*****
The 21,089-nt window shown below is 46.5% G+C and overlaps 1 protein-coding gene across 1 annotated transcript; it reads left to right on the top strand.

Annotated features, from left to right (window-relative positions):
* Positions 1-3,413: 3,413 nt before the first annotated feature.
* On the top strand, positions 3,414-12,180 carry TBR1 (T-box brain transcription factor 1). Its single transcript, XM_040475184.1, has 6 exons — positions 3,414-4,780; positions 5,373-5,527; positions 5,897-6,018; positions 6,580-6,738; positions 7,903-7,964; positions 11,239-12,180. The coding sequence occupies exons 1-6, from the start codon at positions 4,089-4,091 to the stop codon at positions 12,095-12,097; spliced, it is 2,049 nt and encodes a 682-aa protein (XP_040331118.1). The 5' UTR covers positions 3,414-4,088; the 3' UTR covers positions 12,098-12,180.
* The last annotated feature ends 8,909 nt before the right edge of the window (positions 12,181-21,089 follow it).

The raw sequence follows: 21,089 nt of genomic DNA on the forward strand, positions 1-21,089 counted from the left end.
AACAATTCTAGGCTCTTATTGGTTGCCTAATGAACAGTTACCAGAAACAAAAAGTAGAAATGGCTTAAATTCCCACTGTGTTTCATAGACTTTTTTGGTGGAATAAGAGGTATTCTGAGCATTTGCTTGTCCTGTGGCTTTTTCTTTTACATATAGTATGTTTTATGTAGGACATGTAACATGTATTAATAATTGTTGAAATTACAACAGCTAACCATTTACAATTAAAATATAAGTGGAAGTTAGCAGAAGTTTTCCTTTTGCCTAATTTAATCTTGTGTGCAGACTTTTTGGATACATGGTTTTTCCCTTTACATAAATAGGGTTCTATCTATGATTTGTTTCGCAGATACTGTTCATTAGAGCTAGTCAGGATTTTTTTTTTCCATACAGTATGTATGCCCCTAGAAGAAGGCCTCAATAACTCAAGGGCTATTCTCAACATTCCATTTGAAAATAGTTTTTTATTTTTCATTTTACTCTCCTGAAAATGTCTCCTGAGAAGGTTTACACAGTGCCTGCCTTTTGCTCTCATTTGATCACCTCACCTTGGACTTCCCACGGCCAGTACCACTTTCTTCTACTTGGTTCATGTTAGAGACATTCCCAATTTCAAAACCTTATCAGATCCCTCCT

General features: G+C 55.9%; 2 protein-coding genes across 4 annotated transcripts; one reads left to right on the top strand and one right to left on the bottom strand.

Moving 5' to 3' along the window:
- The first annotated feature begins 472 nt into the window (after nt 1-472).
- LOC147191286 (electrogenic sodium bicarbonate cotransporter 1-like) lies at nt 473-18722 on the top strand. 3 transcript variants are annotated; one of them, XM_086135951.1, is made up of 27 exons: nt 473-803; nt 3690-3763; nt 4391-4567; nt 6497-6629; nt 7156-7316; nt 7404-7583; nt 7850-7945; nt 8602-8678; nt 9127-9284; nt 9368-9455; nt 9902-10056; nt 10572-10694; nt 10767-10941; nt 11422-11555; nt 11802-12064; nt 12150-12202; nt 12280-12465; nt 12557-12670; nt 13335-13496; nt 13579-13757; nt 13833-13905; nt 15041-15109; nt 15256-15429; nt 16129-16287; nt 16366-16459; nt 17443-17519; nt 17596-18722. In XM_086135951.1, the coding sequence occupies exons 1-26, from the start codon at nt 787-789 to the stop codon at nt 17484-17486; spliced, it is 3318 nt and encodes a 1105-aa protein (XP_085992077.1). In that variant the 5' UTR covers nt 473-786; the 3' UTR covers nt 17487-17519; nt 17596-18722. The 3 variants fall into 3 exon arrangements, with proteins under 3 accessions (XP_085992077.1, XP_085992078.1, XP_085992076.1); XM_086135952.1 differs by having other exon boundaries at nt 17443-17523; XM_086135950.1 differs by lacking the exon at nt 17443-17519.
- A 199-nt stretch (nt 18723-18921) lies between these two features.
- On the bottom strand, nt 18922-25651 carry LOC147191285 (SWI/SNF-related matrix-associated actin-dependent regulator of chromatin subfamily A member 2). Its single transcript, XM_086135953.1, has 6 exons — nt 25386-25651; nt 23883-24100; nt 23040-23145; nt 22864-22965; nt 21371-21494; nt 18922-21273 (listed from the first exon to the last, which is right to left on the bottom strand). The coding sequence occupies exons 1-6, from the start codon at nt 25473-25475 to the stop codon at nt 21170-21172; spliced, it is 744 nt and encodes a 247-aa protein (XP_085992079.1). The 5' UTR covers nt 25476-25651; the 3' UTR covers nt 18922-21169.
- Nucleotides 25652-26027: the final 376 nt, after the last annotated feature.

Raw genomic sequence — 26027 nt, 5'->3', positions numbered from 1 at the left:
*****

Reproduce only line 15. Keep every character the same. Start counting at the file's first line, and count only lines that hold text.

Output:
Raw genomic sequence — 26027 nt, 5'->3', positions numbered from 1 at the left: